Dendritic CellsJAMA Patrolling immune system cells that may begin the HIV disease process by carrying the virus from the
site of the infection to the lymph nodes, where other immune cells become infected. Dendritic cells travel
through the body and bind to foreign invaders--such as HIV--especially in external tissues, such as the skin
and the membranes of the gut, lungs, and reproductive tract. They then ferry the foreign substance to the
lymph nodes to stimulate T cells and initiate an immune response. In laboratory experiments, the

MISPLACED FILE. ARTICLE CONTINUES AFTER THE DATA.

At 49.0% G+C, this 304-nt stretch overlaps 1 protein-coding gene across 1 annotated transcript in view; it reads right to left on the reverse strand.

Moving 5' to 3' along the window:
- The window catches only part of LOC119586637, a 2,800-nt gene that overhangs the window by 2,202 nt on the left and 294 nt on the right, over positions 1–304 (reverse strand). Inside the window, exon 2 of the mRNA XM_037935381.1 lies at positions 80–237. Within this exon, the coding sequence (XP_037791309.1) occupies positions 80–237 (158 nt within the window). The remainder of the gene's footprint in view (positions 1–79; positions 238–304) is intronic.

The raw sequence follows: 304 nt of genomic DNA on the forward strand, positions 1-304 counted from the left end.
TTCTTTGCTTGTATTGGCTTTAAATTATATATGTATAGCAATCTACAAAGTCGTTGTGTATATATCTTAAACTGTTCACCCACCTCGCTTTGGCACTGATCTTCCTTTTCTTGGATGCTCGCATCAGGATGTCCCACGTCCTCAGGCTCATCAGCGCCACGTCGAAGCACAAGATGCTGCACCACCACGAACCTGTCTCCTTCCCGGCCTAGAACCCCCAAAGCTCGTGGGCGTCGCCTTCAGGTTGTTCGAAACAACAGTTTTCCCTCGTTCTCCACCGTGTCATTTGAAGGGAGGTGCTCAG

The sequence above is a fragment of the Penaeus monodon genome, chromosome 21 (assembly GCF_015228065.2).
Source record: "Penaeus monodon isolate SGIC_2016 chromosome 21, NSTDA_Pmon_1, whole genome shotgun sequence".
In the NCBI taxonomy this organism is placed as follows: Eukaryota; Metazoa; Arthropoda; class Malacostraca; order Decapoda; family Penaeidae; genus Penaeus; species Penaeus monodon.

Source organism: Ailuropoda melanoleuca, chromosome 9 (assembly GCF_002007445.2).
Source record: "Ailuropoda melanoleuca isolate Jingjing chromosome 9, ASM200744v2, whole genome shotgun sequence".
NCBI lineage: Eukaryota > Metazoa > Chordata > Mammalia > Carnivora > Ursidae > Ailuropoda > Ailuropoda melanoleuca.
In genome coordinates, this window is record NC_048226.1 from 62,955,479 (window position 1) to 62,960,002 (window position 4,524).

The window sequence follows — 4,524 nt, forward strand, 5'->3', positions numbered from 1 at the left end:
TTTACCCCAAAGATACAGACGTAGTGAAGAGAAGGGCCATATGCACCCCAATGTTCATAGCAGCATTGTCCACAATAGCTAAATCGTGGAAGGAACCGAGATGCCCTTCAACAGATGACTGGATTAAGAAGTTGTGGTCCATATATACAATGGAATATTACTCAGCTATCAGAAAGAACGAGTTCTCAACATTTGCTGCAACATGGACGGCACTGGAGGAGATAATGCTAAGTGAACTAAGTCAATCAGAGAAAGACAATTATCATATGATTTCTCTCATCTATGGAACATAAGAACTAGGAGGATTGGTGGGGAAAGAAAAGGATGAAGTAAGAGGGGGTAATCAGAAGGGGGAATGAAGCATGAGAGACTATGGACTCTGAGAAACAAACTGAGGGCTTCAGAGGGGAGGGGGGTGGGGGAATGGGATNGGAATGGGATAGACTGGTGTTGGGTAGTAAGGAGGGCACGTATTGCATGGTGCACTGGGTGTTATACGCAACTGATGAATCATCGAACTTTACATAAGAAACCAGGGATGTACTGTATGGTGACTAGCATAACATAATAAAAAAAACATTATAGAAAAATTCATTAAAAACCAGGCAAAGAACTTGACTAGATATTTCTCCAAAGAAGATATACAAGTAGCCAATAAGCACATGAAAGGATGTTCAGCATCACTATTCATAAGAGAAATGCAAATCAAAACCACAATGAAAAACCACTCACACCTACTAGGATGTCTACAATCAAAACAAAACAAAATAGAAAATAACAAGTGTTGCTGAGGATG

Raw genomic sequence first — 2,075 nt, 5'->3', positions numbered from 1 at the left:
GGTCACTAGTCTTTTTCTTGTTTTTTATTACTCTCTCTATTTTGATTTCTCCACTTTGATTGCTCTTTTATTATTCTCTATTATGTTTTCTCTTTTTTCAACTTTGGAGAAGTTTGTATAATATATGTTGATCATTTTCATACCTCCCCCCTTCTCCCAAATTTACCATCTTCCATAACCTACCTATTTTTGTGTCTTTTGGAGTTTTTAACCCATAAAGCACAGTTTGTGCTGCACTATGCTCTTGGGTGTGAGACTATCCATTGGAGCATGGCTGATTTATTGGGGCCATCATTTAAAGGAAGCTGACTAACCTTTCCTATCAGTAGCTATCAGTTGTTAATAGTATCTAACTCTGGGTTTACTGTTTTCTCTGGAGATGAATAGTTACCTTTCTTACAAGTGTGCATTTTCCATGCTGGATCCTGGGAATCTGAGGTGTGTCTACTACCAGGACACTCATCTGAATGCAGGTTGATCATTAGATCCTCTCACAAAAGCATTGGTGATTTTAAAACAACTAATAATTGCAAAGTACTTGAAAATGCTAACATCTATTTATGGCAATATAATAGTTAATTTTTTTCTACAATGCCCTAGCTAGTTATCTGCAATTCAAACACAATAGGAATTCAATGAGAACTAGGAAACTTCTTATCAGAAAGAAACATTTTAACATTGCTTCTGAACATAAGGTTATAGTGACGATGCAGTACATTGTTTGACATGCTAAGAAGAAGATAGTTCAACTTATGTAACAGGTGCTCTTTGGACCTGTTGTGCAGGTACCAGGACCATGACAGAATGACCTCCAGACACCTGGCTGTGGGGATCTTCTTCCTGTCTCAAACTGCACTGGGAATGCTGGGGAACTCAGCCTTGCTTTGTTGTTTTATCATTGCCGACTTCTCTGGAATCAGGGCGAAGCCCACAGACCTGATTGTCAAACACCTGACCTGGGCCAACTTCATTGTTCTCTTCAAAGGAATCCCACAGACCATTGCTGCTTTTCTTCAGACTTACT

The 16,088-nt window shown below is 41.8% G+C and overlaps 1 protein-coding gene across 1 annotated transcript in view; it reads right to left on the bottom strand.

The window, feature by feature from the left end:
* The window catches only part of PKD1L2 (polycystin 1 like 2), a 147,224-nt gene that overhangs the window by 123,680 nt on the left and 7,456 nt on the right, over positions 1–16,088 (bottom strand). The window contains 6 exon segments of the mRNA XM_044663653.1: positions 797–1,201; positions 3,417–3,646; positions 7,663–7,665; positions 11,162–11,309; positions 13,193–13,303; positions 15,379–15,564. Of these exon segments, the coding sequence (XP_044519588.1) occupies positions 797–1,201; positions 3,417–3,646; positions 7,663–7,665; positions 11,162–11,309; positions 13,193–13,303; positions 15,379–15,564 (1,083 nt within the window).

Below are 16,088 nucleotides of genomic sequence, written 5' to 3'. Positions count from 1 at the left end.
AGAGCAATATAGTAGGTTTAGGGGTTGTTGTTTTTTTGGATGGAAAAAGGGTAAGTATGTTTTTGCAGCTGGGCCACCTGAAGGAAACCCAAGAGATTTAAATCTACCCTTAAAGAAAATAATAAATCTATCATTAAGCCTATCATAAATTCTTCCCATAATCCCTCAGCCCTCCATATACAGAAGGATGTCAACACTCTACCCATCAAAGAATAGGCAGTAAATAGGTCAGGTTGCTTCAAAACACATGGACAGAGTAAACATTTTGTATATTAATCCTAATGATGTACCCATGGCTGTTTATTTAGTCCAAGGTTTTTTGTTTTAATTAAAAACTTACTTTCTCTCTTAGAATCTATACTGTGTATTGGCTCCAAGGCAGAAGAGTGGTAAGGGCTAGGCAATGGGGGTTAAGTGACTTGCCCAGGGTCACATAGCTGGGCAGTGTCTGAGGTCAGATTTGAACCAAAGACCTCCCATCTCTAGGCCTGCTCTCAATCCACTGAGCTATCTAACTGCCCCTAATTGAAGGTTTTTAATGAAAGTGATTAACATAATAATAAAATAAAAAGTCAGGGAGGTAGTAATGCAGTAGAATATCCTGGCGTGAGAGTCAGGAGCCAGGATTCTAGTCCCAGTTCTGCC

dendritic cells that carry HIV also bind to CD4+ T cells, thereby allowing HIV to infect the CD4+ T cells.
CD4+ T cells are the critical immune system cells targeted by HIV and depleted during HIV infection. See
also CD4 (T4) or CD4+ CElls; Lymph Nodes; T Cells.
a type of immune system cell with many branches.
Dendritic cells are found in the skin and mucosal membranes. They are
typically the first to arrive at sites of injury or infection, where they
bind to invaders and transport them to the lymph nodes where the cell-mediated
immune response is initiated. Dendritic cells carry the CD4 surface marker,
and may be among the first cells to be infected by HIV.
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